Making News:

Our darling Ernie. Poster child of handsome beginning to do some moulting.

For the very first time successful fledges at Maine’s Hog Island Boathouse Osprey platform. Dory and Skiff are making the news! Congratulations to this Osprey couple who successfully fledged three osplets from the Hog Island Osprey platform this year. What an amazing family this was to watch.

Oh, so very grateful to Cilla Kinross for finding Indigo and showing us how this handsome lad is doing after fledging. Isn’t he a stunner?

Tweed Valley fledged three ospreys this year. Two of them have perished. The other, Glen, found himself on a couple of container ships before finally making it to Spain! Here is the latest on this youngster.

https://www.bbc.com/news/uk-scotland-south-scotland-63584969?fbclid=IwAR1vsE2ErGcB71e711Z9k01Xt4GWUC4PDPCn03KH3yCzRLdl3MECQnPSDz8

In the Mailbox:

‘EJ’ sent me some grand news. It is amazing what we can do when we get together to help benefit the environment and wildlife. A community joined together and raised 2.2 Million GPB to purchase a tract of land to enlarge a nature reserve. Just think – this could be a way of halting development in areas that are needed by the wildlife. Is there land where you live that is adjacent to a nature reserve that could benefit from such an endeavour? Keep this positive action in mind if ever you get a chance to work with your community.

File:The Ewes Water Valley – geograph.org.uk – 1538379.jpg” by James T M Towill is licensed under CC BY-SA 2.0.

You can read about this successful project here:

https://www.scotsman.com/heritage-and-retro/heritage/langholm-moor-ps22-million-raised-to-complete-community-buyout-3793764

Australian Nests:

All eyes are on Port Lincoln. Ian Falkenberg was up at midnight finishing up the permit forms – that myriad of red tape that Port Lincoln has to do in order to ring the osplets on the nests. Fran and Bazza said that he was up again at 0600 getting ready. So, today, Big, whether you like it or not you will be weighed, measured, hopefully a sample of your blood is taken for DNA, and you will be given a sat pak. Big, we all know that you are one big cranky girl that won’t let any bird get in your way. You are now the only hope of Port Lincoln for 2022 – you carry a heavy responsibility. Please do not ever land on a hydro pole no matter how much you might want to.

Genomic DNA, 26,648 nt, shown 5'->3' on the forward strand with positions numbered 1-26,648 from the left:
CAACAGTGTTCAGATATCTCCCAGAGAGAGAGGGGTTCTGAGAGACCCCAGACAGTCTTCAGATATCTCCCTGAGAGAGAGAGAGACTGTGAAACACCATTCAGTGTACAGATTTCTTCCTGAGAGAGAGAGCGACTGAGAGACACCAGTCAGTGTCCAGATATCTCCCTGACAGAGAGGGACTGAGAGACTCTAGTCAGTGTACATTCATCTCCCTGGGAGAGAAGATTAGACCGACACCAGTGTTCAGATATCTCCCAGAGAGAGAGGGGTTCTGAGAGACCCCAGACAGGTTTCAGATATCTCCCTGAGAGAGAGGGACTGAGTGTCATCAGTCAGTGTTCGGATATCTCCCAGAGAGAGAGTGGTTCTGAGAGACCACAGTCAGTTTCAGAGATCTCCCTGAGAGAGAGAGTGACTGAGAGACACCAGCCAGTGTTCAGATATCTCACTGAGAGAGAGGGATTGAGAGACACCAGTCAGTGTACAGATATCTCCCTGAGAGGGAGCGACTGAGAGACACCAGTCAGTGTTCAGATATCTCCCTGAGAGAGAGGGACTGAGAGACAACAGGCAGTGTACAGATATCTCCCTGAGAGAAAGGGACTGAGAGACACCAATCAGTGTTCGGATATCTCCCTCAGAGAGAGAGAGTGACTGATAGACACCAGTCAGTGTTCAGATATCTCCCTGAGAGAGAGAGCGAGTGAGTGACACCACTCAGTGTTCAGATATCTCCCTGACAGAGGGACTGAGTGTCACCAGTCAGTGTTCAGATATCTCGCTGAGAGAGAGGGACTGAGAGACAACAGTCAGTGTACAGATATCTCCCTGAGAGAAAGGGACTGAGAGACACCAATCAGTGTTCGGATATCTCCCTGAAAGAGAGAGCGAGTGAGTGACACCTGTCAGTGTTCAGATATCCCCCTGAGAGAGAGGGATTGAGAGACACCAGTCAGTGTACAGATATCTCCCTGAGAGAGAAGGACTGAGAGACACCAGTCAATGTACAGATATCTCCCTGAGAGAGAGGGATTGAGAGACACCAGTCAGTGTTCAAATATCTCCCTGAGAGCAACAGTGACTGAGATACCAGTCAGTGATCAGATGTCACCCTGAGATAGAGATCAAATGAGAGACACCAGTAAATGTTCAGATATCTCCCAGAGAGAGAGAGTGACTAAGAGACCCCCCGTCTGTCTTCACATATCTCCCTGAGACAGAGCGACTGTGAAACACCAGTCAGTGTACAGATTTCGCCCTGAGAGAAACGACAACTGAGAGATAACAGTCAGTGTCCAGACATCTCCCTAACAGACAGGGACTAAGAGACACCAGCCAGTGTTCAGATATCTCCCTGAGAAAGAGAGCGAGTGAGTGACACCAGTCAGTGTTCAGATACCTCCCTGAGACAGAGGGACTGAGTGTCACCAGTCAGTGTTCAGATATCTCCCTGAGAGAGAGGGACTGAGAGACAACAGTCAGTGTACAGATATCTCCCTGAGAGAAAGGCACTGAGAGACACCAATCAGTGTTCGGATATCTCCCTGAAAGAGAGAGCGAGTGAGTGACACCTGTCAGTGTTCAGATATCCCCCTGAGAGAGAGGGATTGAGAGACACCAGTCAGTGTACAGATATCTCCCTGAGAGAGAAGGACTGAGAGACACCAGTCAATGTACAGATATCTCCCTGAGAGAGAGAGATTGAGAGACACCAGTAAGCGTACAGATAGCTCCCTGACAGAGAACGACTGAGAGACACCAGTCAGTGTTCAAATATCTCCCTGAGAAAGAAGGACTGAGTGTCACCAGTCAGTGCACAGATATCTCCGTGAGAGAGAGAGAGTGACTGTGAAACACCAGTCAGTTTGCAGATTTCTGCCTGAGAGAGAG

Ian Falkenberg has made the call to postpone putting the tracker and ringing until later today or tomorrow. This cannot be done in wet weather. In addition, it really is now or never. In the UK, birds are not banded after 45 days because of the great fear of scaring them off the platforms and fledging early.

Mum and her ‘Big’ Girl crying out to Dad.

Dad brought a fish in around 0815. Big kind of rushed Mum once she had the fish. Mum got the catch anchored to her talon and flew around the nest arriving on the other side where she had control of the fish. It was headless so Dad has his share, too. Mum and Big had a nice chunk.

A small headless fish arrived around 1515.

The rain began. Mum and Dad had been perched together. Mum flew over to the nest to Big and Dad joined them at 19:44.

It appears that three of the Melbourne Four have now fledged. One remains at night and some of the others show up on the ledge for prey deliveries.

At Orange, Rubus is shedding many of the dandelions and is watching for Xavier and Diamond to deliver prey. They do not disappoint. Here was yesterdays recap from the moderators: RECAP 10 41 15 D w/ prey, Rubus takes; 11 25 12 X w/prey, D arrives/feeds: 13:31:22 X w/juv star, feeds, X takes: 16:30:10 X w/prey, feeds 18 53 31 Xw/prey, Rubus takes, D arrives , tug o war, D feeds.

There was a tug o war and lots of excitement. Just look at how much of the baby fluff is now gone.

Other Bird News:

One of the things that changes for me – during the winter – is that I do not travel on the roads as much nor do I go to the nature centre 5 days a week for a walk. Saturdays become very quiet and one of the joys is having Ferris Akel in the background doing his live stream around Wildlife Drive, Montezuma, Sapsucker Woods, and Ithaca, New York. We have a few ducks still in the City and a few geese were flying overhead this evening. Someone even has a Baltimore Oriole in their garden today – with the snow! I am, however, having duck withdrawal and Ferris does seem to find them this time of year! I really recommend Ferris Akel’s tours on Saturdays beginning about noon Eastern time. Ferris is humble always saying he doesn’t know this or that but, he does. I have learned so much for him. In fact his tour is often on in the background to whatever else I am doing. You can also check out some of the archived tours of Ferris by going to YouTube and entering Ferris Akel Live.